Why can’t I just “rent a DVD” online?

Over the last couple of months I’ve been trying to set up my television for watching video content online. Like many people, I don’t feel I like I get enough value from my cable TV subscription to justify the cost (85$ a month in my case). All I want is to watch the same movies that are available in my local DVD store (or on netflix), and I’m more than willing to pay the same price (4$ or so per movie).
The results have been disappointing to say the least.
My HDTV is hooked up to a mac mini, and I’ve been experimenting with Amazon Video on demand, itunes, and Netflix. I have a logitech wireless keyboard with a built in touchpad. All in all It’s a pretty sweet setup, and the technology works just fine.
Here’s the problem. On Itunes and Amazon, some videos are available for rent, while others are only available for purchase. This makes the process of shopping for a movie to watch tonight almost impossible. Even though lists of movies available for rent can be found, the second you start browsing, searching, and clicking on related content, you end up finding co-mingling the movies that need to be purchased with them movies that you can rent..
The result of this is that about half the time, you find a movie you want to watch tonight, and only THEN you find out that the only way to watch it is to buy a digital copy for the same price (or more) than you would pay for the DVD (clearly a ridiculous proposition: does anyone ever do this?). Neither platform has any way to exclusively view movies that are actually for rent, and this is basically a fatal flaw.
Meanwhile, Netflix has a different model for streaming rentals: they let you stream as many films as you want, but only from a very limited subset of their catalog. Unfortunately, the inventory they have available for streaming doesn’t include a lot of new releases (fair enough for all-you can eat pricing), and the interface doesn’t provide strong ways to search or browse while only looking at content that is available for streaming. So while the pricing model is different, the experience is broken the same way as Amazon and Itunes: the interface presents me with a large selection of digital objects to choose from, many of which are not available for streaming over the internet. This makes selecting a movie to watch extremely difficult.
Comcast, as shitty as it is, doesn’t show me movies and then tell me that I can’t rent them. So despite the fact that apple, amazon, and netflix have products that are in many ways is orders-of-magnitude better, they fail due to this one fact.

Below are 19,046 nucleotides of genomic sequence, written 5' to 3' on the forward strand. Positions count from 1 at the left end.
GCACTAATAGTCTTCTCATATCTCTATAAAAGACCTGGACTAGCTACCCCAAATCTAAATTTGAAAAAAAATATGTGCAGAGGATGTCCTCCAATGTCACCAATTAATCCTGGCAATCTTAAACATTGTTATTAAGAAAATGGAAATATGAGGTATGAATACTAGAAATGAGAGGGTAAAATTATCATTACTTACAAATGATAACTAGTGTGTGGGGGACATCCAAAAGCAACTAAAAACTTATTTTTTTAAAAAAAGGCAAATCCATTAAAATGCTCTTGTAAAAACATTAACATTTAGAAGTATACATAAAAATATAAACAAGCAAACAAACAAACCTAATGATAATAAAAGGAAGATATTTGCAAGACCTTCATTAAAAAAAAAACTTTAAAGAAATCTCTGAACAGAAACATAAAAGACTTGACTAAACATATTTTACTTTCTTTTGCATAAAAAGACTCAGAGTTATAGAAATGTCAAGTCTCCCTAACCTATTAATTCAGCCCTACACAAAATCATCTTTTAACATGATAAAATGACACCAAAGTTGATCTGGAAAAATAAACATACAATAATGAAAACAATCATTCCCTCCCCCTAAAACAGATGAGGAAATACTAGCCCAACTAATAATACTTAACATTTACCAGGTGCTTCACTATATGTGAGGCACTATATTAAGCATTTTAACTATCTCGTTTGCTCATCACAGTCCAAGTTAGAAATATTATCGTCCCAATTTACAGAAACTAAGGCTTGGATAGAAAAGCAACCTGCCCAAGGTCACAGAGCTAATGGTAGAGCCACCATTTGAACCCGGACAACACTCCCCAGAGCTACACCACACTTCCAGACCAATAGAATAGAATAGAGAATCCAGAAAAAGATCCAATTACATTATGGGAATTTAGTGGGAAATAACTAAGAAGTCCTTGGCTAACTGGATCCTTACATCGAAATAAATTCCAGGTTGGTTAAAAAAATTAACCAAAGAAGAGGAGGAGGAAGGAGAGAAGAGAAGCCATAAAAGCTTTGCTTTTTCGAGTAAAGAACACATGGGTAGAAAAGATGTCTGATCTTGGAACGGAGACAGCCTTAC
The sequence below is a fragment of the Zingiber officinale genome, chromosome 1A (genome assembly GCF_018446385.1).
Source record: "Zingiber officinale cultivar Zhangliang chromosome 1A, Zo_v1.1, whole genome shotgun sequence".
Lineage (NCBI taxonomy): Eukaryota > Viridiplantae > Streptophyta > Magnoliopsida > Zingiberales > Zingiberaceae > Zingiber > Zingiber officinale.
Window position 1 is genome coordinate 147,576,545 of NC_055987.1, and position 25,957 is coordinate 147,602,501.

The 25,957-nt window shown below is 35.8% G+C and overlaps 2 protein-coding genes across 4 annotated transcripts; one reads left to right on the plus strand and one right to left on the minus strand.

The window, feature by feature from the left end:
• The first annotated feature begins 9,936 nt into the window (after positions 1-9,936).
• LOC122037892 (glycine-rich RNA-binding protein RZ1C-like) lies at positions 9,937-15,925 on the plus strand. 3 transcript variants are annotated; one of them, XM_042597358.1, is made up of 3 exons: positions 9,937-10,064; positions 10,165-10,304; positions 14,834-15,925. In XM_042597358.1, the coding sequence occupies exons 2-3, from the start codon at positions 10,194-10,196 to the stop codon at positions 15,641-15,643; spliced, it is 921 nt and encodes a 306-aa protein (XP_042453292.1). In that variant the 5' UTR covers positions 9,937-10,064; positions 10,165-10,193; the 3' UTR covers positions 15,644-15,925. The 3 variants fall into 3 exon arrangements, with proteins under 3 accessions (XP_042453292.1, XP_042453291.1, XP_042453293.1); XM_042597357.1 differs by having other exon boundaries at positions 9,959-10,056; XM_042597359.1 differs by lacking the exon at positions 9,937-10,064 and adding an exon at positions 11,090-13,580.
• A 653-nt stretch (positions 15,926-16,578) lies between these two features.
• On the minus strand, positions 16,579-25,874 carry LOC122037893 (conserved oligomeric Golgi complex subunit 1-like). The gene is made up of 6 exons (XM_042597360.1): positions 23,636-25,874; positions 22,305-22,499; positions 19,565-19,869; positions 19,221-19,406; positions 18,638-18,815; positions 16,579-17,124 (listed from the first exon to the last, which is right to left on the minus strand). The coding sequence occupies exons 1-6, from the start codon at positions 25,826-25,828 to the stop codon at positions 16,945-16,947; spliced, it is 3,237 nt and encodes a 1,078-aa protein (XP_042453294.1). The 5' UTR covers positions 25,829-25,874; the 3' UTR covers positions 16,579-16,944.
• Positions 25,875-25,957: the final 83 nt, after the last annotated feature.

The whole thing looks stupid enough that it CAN’T be a simple design blunder. Amazon, Netflix, and Apple have some of the best best designers, engineers, and product people in the business. It smells like a licensing fiasco to me. After reading Marc Cuban’s excellent
A la carting of video will lead to disaster, I understand why TV people are loath to license their content a la cart. But why movies? Streaming at a per-rental rate is identical to renting a DVD, except it’s more accountable so the studios can presumably negotiate a nice per-stream rate. What is the blocker here, and can someone in Hollywood please have lunch with someone else in Hollywood and resolve this? Sweet Jebus, we want to pay you money, but if I have to wait another year for this I’m finally going to learn how to use bittorrent, and then you people will *really* be in trouble. ;->

Google WebSite Optimizer

I’m testing out google website optimizer on this blog … hence the funny avatar photos on the top right.
The idea of website optimizer is pretty simple:
1) Configure a couple of alternatives to the current page (in this case, two alternate images)
2) Specify a conversion goal (in this case a click to my bio page)
3) Let google randomly replace the original html with the specified alternatives
So far the cartoon of me is in the lead, followed by the picture of me pointing at a giant projection of the google maps interface. The black-and-white photo of me in a suit is not popular at all.
This may seem like a trivial exercise (do I really care how many people read my bio?), but if you imagine doing this on a page that fulfills real business goals (like a checkout process) you start to see the possibilities.

What if the designer gets hit by a truck?: wrangling digital design artifacts

On a design team, one major challenge is simply keeping track of the design artifacts generated by your designers. Whether you’re taking digital photos of a whiteboard or crafting ray-traced buttons in PhotoShop, a few weeks of visual design work can generate hundreds of files, making it difficult to keep track of what the current design is, let alone track progress and changes that have been made, or make sure that critical work isn’t lost.

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I’ll show you mine, if you show me yours: enhancing communication between designers and engineers

Are engineers from Mars, and designers from Venus? Communication between the two groups is famously fraught with difficulty: they speak different vocabularies, often have different cultural values, and may not even have a tremendous amount of respect for each other’s chosen profession! However, simply being literate in each other’s design deliverables can go a long way towards bridging the gap between these two groups. Engineers can read interaction design deliverables: it is now up to designers to become literate in technical design deliverables.

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